Economics professor investigates conflicts of interest in medicine

In May 2017, Matthew Chao, assistant professor of economics, published (along with 10 others) an investigation into the association between pharmaceutical policies in teaching hospitals and physician prescribing.

This study, titled “Association Between Academic Medical Center Pharmaceutical Detailing Policies and Physician Prescribing,” gives insight into the relationships between doctors and the pharmaceutical industry. It was published in the Journal of the American Medical Association.

“We were looking at how doctors are or are not potentially influenced by the marketing activities that pharmaceutical companies use in their interactions with doctors,” Chao said.

The authors concluded that there are associations between pharmaceutical representatives’ interactions with physicians and physician prescribing. By looking at data of prescriptions made by academic medical centers that had policies against interactions with certain companies from 2006 to 2012, Chao and the other authors discovered that, in the medical centers with restricted interactions between physicians and a specific pharmaceutical company, marketed drugs prescribed by that company dropped by as much as 1 percent.

The relationship between drug companies and medical professionals has been one of increasing interest within the medical field. Pharmaceutical representatives, or “pharma reps,” are hired to frequently “detail” health offices, hospitals and medical centers. This marketing strategy entails distributing new information on drugs or clinical trials, visiting offices and giving free meals, pens, notebooks and handouts. These handouts present information on new drugs or clinical trials that the company has been working on to medical professionals.

The pharma rep business was at its peak in the early 2000s with around 100,000 hired reps, compared to a total of 800,000 to 900,000 doctors and medical professionals in the United States. According to the New York Times, in 2008, pharmaceutical companies spent $16 billion giving drug samples to doctors and $6 billion in detailing.

Though the industry for detailing and drug sampling has been on the decline, this has not quelled concerns that, through such interactions, drug companies influence what drugs physicians choose to prescribe for their patients.

For this reason, Chao became fascinated with this study as a new member of a research team at Harvard Business School in 2008, which he attended shortly after graduating from Dartmouth with degrees in psychology and economics in 2006. The team was conducting research investigating conflicts of interest between the pharmaceutical industry and physicians.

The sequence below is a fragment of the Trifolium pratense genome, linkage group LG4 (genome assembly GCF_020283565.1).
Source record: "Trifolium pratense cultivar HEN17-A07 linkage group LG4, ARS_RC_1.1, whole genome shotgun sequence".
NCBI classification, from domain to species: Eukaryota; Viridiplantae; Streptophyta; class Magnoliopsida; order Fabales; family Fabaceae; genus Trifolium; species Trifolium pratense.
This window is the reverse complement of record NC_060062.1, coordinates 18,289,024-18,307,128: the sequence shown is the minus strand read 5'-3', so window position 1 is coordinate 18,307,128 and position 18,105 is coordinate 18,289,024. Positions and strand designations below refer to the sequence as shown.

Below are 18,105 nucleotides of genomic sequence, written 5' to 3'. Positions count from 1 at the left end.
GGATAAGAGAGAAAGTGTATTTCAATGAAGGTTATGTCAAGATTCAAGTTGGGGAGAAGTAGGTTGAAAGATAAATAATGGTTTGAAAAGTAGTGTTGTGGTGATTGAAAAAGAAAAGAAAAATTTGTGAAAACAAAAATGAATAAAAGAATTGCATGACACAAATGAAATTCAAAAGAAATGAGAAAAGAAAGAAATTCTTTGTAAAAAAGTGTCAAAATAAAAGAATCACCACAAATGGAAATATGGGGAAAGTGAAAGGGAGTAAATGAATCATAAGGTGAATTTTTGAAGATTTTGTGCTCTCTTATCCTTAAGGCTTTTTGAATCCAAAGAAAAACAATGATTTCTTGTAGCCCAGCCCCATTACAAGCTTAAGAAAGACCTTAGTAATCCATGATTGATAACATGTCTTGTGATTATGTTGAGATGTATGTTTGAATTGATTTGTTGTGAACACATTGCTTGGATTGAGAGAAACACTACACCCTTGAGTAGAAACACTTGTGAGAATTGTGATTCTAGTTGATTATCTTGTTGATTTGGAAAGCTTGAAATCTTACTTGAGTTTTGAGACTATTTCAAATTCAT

Chao said that, though the pharmaceutical industry’s impact in physician prescribing may seem to be a purely medical topic at hand, in actuality, it can also be studied through the lenses of economics and psychology.

“All of these are standard economics questions. These are standard decision-making contexts that we, as economists, study,” Chao said. “This [project] is a great application of a lot of the things we’re trying to study about decision-making and the impact that these different types of incentives can make on how we make decisions.”

The study was deliberately submitted into a medical journal instead of an economics journal by the authors so that doctors would have a greater awareness of the potential impacts that their interactions with pharma reps may have on physician prescribing.

In many ways, Chao’s research regarding the pharmaceutical industry speaks to his fascination with both economics and psychology. While both of these areas of study have different methods for research and use of data, they both attempt to answer the same questions – and Chao’s recent work exemplifies this intersection between economics and philosophy.

“We’re trying to understand how people make decisions, and how those decisions aggregate into market behavior and market outcomes,” Chao said. “In this case, doctors are influenced by all of these incentives and, in aggregate, how does that impact the total drugs prescribed? How does that shift what’s actually happening in the market? Psychologists will focus deeply on that individual question … but we are really thinking about the same things in terms of finding out what makes people tick.”

A lifelong appeal to psychology and economics shaped much of Chao’s academic career, including his time at the College, where he has been since 2015. For the time being, he will continue to both teach as an associate professor at the College and conduct research. When he’s not teaching one of his three economics courses, Chao plans to continue conducting research on the impact that health legislation in Massachusetts has had on interactions between pharmaceutical companies and physicians.

“Teaching goes hand-in-hand with trying to become an expert in some aspect of social science,” Chao said. “If you want to do research, you have to teach.”

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